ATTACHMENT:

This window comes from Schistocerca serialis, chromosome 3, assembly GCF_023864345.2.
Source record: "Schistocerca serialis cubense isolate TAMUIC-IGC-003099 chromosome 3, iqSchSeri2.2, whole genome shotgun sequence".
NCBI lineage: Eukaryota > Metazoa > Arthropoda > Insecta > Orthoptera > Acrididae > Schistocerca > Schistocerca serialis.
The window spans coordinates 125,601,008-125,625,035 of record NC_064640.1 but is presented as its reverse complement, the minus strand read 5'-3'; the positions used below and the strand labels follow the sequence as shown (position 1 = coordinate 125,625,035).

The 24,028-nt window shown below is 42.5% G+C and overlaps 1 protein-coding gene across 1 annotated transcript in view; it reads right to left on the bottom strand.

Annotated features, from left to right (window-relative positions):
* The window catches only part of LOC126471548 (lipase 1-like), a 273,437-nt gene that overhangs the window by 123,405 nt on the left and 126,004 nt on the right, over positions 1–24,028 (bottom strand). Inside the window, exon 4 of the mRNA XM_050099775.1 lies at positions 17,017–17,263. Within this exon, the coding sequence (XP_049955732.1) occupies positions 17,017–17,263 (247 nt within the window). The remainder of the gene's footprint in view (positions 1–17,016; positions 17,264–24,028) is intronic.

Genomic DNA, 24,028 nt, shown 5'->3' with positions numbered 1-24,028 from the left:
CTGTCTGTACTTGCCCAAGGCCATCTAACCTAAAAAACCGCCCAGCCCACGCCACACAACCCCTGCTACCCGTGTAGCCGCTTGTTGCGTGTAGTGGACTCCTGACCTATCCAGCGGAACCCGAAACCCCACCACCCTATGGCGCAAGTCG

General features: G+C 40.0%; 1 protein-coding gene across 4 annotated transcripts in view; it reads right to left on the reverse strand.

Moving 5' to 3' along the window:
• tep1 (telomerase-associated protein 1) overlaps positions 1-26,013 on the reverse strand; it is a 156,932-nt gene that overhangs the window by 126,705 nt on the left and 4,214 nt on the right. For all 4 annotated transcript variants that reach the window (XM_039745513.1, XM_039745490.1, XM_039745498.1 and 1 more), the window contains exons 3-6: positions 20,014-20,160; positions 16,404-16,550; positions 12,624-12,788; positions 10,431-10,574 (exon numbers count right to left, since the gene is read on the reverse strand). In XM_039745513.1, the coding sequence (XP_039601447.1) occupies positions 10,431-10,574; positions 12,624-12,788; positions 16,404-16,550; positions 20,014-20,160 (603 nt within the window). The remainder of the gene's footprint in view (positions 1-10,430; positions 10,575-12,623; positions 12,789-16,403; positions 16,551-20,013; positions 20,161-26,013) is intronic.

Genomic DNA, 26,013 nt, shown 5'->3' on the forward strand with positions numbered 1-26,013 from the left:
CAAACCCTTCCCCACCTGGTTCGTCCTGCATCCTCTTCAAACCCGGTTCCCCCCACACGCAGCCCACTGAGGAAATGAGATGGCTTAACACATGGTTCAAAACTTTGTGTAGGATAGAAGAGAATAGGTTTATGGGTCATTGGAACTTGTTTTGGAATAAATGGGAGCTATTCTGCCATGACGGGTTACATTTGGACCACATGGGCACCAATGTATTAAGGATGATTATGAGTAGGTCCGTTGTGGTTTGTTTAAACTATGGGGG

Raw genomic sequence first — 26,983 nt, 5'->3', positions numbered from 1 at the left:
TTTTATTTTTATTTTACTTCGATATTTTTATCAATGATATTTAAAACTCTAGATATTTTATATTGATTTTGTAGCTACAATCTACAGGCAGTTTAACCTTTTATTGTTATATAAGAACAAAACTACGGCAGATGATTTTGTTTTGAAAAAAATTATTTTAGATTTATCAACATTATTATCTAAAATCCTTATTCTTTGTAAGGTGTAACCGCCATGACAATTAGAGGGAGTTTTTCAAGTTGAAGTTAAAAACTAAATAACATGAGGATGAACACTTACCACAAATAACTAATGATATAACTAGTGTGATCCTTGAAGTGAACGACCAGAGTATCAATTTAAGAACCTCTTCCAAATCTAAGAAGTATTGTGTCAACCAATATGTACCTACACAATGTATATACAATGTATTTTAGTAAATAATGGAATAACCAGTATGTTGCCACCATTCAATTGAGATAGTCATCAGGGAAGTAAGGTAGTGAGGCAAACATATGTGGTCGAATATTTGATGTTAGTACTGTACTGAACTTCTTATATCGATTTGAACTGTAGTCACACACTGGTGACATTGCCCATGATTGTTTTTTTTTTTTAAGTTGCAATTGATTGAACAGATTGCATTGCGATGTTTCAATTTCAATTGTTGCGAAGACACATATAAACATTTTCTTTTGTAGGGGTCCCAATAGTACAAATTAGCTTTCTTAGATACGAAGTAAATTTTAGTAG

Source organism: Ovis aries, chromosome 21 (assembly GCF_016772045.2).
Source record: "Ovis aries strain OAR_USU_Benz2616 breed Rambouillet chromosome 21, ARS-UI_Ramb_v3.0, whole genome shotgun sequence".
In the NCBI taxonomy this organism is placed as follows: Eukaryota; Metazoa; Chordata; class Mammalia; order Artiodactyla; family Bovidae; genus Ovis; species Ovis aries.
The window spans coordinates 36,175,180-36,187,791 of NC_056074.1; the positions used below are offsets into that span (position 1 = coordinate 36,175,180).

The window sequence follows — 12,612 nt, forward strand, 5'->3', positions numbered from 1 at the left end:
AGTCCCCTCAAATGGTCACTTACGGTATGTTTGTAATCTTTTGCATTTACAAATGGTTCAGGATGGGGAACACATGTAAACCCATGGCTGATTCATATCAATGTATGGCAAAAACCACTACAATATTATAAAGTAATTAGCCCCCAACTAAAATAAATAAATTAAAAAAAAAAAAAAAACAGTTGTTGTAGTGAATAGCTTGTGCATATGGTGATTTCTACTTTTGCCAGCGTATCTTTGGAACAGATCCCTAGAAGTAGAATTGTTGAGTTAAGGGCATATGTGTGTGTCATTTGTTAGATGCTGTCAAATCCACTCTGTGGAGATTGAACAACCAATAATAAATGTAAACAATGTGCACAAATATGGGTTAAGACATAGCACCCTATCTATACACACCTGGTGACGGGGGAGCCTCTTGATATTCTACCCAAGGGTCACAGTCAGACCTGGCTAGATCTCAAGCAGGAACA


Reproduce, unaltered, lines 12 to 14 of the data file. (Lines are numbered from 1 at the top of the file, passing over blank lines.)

• tep1 (telomerase-associated protein 1) overlaps positions 1-26,013 on the reverse strand; it is a 156,932-nt gene that overhangs the window by 126,705 nt on the left and 4,214 nt on the right. For all 4 annotated transcript variants that reach the window (XM_039745513.1, XM_039745490.1, XM_039745498.1 and 1 more), the window contains exons 3-6: positions 20,014-20,160; positions 16,404-16,550; positions 12,624-12,788; positions 10,431-10,574 (exon numbers count right to left, since the gene is read on the reverse strand). In XM_039745513.1, the coding sequence (XP_039601447.1) occupies positions 10,431-10,574; positions 12,624-12,788; positions 16,404-16,550; positions 20,014-20,160 (603 nt within the window). The remainder of the gene's footprint in view (positions 1-10,430; positions 10,575-12,623; positions 12,789-16,403; positions 16,551-20,013; positions 20,161-26,013) is intronic.

Genomic DNA, 26,013 nt, shown 5'->3' on the forward strand with positions numbered 1-26,013 from the left:
CAAACCCTTCCCCACCTGGTTCGTCCTGCATCCTCTTCAAACCCGGTTCCCCCCACACGCAGCCCACTGAGGAAATGAGATGGCTTAACACATGGTTCAAAACTTTGTGTAGGATAGAAGAGAATAGGTTTATGGGTCATTGGAACTTGTTTTGGAATAAATGGGAGCTATTCTGCCATGACGGGTTACATTTGGACCACATGGGCACCAATGTATTAAGGATGATTATGAGTAGGTCCGTTGTGGTTTGTTTAAACTATGGGGG